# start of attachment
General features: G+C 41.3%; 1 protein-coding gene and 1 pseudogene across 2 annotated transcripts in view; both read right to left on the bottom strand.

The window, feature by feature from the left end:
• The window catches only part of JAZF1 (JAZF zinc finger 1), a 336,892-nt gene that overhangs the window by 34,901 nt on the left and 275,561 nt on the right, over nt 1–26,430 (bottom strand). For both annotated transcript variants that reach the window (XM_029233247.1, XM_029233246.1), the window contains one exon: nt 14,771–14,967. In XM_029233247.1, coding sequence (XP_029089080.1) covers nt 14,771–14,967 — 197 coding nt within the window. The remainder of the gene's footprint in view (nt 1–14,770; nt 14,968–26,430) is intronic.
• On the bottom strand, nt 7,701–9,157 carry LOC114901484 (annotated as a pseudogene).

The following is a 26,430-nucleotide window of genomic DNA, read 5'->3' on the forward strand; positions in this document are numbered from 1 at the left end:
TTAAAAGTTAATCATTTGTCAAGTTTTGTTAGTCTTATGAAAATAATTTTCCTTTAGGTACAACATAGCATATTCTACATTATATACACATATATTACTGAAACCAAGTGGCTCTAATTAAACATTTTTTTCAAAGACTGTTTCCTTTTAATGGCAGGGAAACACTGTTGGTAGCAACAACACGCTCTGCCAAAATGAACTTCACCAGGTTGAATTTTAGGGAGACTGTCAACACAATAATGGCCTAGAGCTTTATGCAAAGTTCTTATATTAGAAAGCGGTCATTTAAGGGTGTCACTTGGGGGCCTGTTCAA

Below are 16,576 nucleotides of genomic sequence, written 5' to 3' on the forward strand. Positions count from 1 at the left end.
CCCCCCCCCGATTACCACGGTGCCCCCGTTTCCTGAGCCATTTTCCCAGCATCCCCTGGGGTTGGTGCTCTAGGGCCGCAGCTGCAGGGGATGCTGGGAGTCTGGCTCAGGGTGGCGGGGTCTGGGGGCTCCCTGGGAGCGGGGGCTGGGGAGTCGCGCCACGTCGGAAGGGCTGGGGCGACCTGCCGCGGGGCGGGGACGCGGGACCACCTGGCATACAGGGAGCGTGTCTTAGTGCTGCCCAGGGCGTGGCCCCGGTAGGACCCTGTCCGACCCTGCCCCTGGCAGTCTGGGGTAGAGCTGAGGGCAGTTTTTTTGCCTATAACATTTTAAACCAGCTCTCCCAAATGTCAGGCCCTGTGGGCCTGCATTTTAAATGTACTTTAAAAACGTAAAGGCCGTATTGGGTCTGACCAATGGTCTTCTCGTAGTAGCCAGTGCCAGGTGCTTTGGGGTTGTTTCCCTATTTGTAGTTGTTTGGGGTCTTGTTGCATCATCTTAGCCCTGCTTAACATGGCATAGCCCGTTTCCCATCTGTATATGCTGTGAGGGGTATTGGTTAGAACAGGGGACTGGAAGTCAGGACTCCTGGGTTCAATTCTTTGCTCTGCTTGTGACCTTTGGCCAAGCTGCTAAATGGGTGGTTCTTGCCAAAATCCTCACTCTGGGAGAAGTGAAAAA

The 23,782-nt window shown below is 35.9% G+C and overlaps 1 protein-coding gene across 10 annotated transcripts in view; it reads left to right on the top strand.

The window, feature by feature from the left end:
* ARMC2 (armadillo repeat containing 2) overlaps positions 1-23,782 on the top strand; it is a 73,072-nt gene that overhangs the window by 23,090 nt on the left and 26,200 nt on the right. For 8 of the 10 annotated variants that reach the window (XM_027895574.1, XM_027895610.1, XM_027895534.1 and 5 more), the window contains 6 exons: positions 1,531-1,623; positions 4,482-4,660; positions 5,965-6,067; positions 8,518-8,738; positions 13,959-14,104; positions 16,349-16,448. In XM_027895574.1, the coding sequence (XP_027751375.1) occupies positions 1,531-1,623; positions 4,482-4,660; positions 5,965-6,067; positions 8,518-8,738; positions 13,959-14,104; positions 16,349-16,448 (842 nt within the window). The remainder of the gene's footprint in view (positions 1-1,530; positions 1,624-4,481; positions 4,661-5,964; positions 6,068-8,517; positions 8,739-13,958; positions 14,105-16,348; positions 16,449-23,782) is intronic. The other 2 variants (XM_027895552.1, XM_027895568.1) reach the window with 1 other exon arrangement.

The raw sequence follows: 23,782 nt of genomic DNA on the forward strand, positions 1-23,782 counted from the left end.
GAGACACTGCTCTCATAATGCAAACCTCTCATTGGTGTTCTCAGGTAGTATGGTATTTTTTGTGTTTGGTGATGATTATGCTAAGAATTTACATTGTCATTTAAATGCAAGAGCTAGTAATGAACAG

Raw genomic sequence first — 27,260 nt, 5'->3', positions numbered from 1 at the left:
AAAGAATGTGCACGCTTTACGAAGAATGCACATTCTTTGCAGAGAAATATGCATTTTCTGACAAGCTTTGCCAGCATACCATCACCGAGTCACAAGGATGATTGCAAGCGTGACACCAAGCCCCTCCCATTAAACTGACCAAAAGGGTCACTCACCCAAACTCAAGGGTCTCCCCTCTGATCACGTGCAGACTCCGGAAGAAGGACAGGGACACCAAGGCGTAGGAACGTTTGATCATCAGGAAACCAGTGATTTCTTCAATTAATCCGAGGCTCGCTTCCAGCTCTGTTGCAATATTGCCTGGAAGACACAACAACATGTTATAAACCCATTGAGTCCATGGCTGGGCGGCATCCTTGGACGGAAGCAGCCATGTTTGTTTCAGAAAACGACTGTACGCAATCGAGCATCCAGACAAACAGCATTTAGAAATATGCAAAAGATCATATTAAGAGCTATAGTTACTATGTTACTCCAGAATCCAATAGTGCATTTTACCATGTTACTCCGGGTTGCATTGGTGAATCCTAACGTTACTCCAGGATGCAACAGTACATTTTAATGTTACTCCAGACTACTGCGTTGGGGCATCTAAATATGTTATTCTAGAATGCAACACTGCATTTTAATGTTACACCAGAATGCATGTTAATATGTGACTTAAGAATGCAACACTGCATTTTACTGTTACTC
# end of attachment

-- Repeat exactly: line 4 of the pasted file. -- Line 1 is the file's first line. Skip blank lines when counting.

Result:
• On the bottom strand, nt 7,701–9,157 carry LOC114901484 (annotated as a pseudogene).